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Highest Mountain In The World Now Declared 'Probably Only A Good Idea For Experienced Climbers'

By Petr Navovy | Miscellaneous | September 29, 2015 |

By Petr Navovy | Miscellaneous | September 29, 2015 |

Ray Bradbury once said, ‘Every morning I jump out of bed and step on a landmine. The landmine is me. After the explosion, I spend the rest of the day putting the pieces together.’ I hear ya, Ray, old boy, but sometimes that landmine that does the exploding? Sometimes it’s a simple news headline that does the trick.

If you cast your mind’s eye back to my first post for Pajiba, I made an aspirational claim to one day become your very own, resident John Oliver (because we’re both white males with dark hair and have British accents. It’s foolproof, don’t worry about it). Either way, today is the day I come closest to it thus far. And probably the closest I ever will.

As I’m sure many of you are aware, Oliver has a recurring segment called How Is This Still A Thing?! where he takes apart outdated rituals, modes of thinking, and other ridiculously archaic but somehow extant practices.

Here’s a good one:

Well, what happened to me today is I woke up, glanced at the headlines like usual, and saw one staring me right in the face that could elicit only one possible reaction from me: ‘How Is This Only Just Now A Thing?!’

To wit:

Nepalese officials plan to declare Mount Everest off-limits to inexperienced climbers, as well as disabled, old and very young people.


How is this only just a thing?! It’s Mount freakin’ Everest! How are they only just now thinking, ‘Well, uh, what if… Well, what if not, like, just anyone should be allowed to climb this thing? I mean it is quite high up.’ What’d they have, an open door policy before? It’s not like it’s a gentle slope to the peak. It sounds like it’s harder to get into some London pubs on a Friday night than it is to have a go at Everest. Sure, the universally inclusive side of me has sympathy for those people wishing to climb despite any involuntary reasons that might set them back (and the cynical, mercenary side of me recognizes how many millions the climbers bring to the government of Nepal).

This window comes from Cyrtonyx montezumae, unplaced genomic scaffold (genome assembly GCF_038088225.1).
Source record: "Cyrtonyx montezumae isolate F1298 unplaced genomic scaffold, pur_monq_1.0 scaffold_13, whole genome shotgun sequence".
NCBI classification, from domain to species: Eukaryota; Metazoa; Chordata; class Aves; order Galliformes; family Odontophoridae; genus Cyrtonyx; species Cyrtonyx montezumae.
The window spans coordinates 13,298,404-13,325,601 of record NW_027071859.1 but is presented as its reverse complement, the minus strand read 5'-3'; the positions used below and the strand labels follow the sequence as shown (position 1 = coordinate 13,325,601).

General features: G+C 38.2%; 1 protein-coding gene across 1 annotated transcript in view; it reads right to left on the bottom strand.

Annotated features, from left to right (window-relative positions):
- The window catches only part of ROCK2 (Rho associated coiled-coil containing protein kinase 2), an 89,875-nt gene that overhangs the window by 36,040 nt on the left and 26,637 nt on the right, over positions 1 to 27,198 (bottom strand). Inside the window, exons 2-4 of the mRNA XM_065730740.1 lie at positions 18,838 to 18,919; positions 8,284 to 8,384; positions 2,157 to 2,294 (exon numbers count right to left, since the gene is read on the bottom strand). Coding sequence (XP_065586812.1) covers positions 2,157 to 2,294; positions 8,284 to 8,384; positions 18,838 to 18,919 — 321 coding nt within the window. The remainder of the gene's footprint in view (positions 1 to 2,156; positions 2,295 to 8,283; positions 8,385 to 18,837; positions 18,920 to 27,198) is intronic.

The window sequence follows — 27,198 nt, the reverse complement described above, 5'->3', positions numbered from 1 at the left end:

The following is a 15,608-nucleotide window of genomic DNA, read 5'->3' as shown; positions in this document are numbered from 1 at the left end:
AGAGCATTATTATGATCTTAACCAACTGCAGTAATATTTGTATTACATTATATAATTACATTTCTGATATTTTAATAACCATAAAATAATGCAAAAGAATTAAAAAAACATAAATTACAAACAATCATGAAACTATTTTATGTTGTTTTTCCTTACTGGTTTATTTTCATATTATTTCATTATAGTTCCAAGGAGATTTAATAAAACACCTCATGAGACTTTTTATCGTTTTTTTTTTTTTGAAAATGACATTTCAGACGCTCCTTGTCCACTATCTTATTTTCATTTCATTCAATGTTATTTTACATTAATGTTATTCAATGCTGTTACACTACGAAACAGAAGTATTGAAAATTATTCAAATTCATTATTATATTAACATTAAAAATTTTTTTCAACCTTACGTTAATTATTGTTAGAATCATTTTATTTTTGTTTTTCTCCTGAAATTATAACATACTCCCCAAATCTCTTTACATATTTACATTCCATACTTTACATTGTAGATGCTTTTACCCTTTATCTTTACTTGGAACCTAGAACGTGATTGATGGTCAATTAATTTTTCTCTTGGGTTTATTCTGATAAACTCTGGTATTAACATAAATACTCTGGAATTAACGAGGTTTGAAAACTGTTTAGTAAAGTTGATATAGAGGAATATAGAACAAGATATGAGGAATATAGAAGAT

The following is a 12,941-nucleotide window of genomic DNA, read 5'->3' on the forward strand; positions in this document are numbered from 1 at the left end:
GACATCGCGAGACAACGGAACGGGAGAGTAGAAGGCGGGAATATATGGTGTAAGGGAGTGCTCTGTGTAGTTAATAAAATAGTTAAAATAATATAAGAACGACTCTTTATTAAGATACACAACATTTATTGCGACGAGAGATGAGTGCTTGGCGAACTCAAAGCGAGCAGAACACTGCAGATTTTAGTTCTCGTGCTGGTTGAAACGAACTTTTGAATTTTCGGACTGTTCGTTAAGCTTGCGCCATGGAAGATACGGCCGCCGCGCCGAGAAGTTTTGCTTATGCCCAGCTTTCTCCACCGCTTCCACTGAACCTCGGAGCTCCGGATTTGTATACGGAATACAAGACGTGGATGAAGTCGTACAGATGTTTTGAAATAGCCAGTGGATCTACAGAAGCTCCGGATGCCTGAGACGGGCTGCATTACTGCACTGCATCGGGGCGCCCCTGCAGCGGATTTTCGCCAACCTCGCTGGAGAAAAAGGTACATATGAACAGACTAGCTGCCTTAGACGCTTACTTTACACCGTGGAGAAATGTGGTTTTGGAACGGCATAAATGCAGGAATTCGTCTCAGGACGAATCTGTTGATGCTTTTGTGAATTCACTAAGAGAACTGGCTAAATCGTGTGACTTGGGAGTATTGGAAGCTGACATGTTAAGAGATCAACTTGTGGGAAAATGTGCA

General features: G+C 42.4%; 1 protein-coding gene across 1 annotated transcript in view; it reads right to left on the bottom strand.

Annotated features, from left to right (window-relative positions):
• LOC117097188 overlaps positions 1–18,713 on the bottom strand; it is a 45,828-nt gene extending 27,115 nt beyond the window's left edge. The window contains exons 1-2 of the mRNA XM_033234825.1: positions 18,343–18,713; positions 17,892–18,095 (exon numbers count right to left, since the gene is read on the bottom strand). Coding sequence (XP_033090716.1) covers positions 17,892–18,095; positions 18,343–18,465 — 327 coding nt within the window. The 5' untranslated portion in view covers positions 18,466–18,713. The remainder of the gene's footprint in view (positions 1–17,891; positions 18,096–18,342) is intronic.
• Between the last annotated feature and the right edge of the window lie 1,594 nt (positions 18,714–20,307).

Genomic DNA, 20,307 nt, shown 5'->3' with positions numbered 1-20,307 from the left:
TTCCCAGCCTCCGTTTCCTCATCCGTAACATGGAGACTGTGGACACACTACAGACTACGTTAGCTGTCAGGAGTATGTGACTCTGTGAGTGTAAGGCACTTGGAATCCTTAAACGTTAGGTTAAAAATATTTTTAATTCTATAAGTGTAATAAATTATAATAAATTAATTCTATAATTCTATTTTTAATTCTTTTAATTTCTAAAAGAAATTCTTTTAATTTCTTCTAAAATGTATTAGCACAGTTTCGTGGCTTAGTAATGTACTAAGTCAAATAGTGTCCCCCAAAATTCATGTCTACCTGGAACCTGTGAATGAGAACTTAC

It does actually turn out that just over 4,000 people have scaled the summit of the world’s highest peak since Norgay and Hilary first pulled it off in ‘53, and currently about 600 people give it a shot every year. So it’s not exactly this, but still.

To be fair, the Nepalese authorities do say that the biggest problem group out of those mentioned is the inexperienced climbers. As the article says: ‘Whereas once Everest only attracted the world’s best and most experienced mountaineers, recent years have seen aspiring summiteers who are using basic equipment such as an ice axe and crampons for the first time. Totally reliant on their paid guides for their safety, and incapable of helping any other climbers who might be in trouble, such people are often a liability, veteran mountaineers have frequently argued.’

Idiots basically

So it’s not like there’s a rash of toddlers or old geezers with pickaxes descending on the basecamp each year, but as a Nepalese tourism department chief said, “We don’t think we should issue permits to people who cannot see or walk or who don’t have arms.” Well…rather bluntly put, although maybe he has a point?

Still, I return to my original question: how is this only just now a thing?!

Maybe it’s just me. Maybe it’s just because mountaineering is one of those things that I just never really learned anything about. Maybe that’s it. Mountaineering — apart from a few key, iconic facts that everyone knows — is a world essentially completely unknown to me, and because of that perhaps I’d just assumed the existence of certain truisms and established norms that are actually way off the mark.

This did get me thinking, however, that there are really so many — and I mean so many — areas in life that, after getting to a certain age and never really taking an interest in them, you’ll just kind of assume you know enough about, and you’ll leave it at that. Kind of like putting a bit of duct tape on a cracked plastic bin. You know you really should get back to it at some point and actually do something about it; but it’s held tight up until now, so why expend precious energy?

Still, the whole ‘holy shit, Mount Everest doesn’t really have any entry criteria yet?!’ experience has left me a little bit paranoid, so I’ve decided to steel myself and become shock resistant. I’m officially pre-empting shit like this being news in the near future:

‘Sexual Intercourse During Deep Sea Diving Expeditions Now Being Discouraged’

‘Head Chef At Posh Restaurant Admits Those “Giant Plate/Tiny Meal” Combos Just Elaborate Prank’

‘Drivers Warned That While Parking On A Motorway May Seem A Good Idea, Car Parks Actually Work Better’